[Date Prev][Date Next][Thread Prev][Thread Next][Date Index][Thread Index]

Re: Java GOOD -- Fire BAD

David Cohen writes:

> And: even if you find a company where you can work in Lisp/Prolog/etc.,
> perennial pattern (anti-pattern?) is that a working prototype or product
> built in Lisp/Prolog/etc. and then, despite the fact that the software
> works, management decides that it needs to be re-written in
> Even Paul Graham had this happen to him--Yahoo recently decided to port
> Yahoo store to C++ despite the fact that this would lead to a downgrade in
> functionality. Years ago I remember a Prolog project on Wall Street where
> the prototype was good enough to be put into production (not uncommon when
> working in these kinds of languages) and then management decided to
> it in C++. The effort foundered. But the Prolog version in production was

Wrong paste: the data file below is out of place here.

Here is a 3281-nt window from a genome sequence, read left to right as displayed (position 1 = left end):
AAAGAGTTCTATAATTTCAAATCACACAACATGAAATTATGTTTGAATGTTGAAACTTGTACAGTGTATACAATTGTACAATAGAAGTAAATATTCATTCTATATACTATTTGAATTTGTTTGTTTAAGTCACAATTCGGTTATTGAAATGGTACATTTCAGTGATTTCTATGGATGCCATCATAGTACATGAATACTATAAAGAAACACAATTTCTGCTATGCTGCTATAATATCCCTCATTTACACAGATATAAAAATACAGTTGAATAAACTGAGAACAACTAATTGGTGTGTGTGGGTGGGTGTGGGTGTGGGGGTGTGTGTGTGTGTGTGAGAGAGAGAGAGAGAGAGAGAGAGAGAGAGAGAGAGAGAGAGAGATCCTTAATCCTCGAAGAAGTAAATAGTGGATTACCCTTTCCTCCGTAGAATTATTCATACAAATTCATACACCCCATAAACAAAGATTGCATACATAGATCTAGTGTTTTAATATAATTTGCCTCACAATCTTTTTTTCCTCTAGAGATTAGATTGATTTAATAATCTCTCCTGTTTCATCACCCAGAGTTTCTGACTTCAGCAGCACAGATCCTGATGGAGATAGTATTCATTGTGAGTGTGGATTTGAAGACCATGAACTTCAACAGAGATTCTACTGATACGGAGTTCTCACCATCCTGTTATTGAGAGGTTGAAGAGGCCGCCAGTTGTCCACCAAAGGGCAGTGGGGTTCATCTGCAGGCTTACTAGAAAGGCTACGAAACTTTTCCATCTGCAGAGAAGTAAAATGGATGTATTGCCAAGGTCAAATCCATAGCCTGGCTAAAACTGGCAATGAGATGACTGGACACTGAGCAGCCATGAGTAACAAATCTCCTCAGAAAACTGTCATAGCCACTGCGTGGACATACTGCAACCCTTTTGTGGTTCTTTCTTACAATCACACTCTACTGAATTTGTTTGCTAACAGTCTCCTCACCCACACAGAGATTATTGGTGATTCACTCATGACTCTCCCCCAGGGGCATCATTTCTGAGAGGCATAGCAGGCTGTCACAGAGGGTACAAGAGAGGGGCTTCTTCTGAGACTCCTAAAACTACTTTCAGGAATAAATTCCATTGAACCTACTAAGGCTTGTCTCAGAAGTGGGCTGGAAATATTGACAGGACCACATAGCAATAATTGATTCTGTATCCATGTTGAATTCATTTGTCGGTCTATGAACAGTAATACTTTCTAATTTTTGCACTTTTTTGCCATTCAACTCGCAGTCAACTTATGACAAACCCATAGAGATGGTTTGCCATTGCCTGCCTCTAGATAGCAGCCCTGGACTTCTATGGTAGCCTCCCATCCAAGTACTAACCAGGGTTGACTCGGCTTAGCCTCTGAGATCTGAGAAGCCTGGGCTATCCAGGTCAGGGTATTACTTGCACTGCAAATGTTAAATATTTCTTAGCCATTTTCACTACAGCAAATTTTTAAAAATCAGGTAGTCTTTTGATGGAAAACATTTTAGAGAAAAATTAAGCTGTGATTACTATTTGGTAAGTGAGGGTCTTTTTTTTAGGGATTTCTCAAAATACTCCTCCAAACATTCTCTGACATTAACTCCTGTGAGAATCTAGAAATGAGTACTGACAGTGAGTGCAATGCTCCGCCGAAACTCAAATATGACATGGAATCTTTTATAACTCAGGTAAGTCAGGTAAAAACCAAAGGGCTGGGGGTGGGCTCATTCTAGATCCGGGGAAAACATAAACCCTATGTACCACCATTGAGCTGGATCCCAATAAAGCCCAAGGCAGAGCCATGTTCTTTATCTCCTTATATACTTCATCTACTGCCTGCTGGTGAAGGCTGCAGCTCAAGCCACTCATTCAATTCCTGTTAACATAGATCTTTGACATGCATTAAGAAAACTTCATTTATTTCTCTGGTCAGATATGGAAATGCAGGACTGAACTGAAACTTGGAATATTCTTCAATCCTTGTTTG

> making enough money that it covered the cost of the failed C++ rewrite.
> I'll bet someone could fill a book or three with stories like this.

I have seen this happen time and time again:
   1.  Prototype is developed in Lisp
   2.  Attempt is made to port to a less capable platform:
        these days it's Java or C++, but in the 80's it was
        C and Ada (remember Ada?)
    3. The result is a general fiasco.

I have seen this happen quite often:
    1.  Flagship product is developed in C/C++
    2.  Somebody in R&D tries Lisp
    3.  Lisp version is quickly up and running, provides
        more features than the flagship product, and
        performs better.
    (unfortunately, this is usually followed with Lisp
    project cancelled, R&D guy gets disgusted and quits)

However, I have *never* seen:
    1.  Product or prototype developed in Lisp.
    2.  Subsequent product developed in C++ that is
         more capable, delivered on time and on budget.

Perhaps I'm living a sheltered existence.